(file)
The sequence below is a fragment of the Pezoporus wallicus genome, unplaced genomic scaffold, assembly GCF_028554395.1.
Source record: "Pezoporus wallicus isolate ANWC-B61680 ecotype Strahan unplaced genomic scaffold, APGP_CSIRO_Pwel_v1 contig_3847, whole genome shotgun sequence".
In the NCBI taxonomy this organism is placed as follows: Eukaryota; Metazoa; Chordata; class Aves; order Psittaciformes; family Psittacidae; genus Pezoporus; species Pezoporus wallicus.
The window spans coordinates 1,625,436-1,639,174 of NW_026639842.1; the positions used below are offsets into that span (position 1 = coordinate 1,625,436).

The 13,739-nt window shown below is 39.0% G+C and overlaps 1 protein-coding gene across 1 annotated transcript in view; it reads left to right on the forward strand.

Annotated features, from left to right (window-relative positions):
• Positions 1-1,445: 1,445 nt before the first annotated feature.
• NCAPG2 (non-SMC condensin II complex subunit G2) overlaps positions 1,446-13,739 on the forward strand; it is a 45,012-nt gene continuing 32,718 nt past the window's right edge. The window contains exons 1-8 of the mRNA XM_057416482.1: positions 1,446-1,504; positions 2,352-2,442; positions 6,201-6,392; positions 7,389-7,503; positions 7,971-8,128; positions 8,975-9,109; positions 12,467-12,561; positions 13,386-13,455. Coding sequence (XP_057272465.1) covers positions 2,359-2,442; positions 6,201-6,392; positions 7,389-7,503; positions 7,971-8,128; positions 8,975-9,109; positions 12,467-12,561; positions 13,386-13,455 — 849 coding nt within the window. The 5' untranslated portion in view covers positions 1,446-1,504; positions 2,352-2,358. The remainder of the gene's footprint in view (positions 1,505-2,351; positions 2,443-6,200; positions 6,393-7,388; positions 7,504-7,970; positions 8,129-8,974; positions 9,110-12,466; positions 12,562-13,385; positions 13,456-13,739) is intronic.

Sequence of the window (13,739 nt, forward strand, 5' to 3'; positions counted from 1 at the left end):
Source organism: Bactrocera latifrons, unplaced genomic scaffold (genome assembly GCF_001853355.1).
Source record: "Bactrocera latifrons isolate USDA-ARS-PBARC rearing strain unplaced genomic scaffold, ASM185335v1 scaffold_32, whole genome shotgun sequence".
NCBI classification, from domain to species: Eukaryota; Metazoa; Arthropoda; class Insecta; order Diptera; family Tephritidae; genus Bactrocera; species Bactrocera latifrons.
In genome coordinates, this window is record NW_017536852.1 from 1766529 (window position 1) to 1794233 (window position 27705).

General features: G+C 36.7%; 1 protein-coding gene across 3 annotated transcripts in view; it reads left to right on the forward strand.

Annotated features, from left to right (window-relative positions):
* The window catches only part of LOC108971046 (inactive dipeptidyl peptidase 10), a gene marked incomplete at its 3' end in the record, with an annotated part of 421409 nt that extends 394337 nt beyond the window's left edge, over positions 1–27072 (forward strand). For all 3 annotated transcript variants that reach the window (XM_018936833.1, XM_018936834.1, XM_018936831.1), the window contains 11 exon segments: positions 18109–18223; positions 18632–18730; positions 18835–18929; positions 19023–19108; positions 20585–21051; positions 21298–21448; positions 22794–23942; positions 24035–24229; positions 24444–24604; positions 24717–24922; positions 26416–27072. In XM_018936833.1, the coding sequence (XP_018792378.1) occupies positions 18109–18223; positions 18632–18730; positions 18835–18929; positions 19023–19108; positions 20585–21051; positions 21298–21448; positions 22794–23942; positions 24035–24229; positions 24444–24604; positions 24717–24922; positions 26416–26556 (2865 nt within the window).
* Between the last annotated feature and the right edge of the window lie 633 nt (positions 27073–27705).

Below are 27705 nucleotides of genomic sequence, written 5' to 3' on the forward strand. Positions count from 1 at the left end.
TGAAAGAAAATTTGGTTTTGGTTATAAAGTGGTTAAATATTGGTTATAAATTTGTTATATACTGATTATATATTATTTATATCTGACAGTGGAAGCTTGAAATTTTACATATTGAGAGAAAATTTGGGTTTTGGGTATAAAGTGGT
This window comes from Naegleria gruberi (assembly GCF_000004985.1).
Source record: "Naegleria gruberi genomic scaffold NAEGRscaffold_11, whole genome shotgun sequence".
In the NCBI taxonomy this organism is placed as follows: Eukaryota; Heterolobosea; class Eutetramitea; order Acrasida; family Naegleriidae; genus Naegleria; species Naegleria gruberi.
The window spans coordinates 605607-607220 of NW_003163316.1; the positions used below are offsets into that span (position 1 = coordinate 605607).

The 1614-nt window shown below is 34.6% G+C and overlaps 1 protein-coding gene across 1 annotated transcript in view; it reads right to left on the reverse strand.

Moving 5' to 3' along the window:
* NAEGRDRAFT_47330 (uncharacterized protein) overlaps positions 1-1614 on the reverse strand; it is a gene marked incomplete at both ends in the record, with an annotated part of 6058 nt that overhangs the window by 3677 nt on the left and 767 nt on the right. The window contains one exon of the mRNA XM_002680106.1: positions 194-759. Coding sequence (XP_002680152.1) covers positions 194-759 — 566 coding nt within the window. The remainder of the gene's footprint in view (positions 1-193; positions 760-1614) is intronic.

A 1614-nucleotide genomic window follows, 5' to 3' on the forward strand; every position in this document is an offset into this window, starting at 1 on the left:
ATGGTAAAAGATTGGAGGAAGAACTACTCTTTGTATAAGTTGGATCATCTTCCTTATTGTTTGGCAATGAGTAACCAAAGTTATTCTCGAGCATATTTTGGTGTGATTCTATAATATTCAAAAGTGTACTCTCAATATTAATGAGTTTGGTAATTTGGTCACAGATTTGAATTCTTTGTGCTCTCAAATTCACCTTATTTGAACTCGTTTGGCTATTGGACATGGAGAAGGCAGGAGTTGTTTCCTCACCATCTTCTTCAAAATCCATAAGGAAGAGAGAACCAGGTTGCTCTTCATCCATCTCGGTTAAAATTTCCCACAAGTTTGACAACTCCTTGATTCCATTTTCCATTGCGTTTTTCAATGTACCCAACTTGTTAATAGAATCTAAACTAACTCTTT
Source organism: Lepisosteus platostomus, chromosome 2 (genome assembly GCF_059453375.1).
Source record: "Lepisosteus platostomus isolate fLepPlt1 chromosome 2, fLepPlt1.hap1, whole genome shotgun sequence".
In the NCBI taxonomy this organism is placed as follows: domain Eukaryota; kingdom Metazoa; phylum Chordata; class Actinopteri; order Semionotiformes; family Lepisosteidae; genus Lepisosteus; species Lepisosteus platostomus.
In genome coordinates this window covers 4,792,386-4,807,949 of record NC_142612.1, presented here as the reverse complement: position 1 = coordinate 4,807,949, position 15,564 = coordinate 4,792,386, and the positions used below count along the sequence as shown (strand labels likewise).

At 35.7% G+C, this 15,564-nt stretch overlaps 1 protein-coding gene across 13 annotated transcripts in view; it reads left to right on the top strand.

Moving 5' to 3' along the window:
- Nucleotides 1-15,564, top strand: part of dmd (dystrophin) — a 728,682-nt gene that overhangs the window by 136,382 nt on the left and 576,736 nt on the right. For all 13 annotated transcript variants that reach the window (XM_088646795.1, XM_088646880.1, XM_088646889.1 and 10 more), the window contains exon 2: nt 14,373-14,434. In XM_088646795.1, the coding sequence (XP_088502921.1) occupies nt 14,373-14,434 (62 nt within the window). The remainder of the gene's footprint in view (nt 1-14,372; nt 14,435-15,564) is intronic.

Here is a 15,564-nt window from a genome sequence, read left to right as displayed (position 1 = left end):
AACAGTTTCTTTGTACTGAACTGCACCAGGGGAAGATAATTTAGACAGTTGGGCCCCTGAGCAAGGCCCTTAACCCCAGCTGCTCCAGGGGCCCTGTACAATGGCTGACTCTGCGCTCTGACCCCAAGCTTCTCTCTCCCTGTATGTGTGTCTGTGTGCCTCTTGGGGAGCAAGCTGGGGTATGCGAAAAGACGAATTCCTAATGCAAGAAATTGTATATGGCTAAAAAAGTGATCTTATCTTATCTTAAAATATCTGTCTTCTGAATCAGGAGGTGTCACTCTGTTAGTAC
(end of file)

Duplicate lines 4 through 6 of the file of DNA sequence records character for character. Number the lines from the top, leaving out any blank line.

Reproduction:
The window spans coordinates 1,625,436-1,639,174 of NW_026639842.1; the positions used below are offsets into that span (position 1 = coordinate 1,625,436).

The 13,739-nt window shown below is 39.0% G+C and overlaps 1 protein-coding gene across 1 annotated transcript in view; it reads left to right on the forward strand.

Annotated features, from left to right (window-relative positions):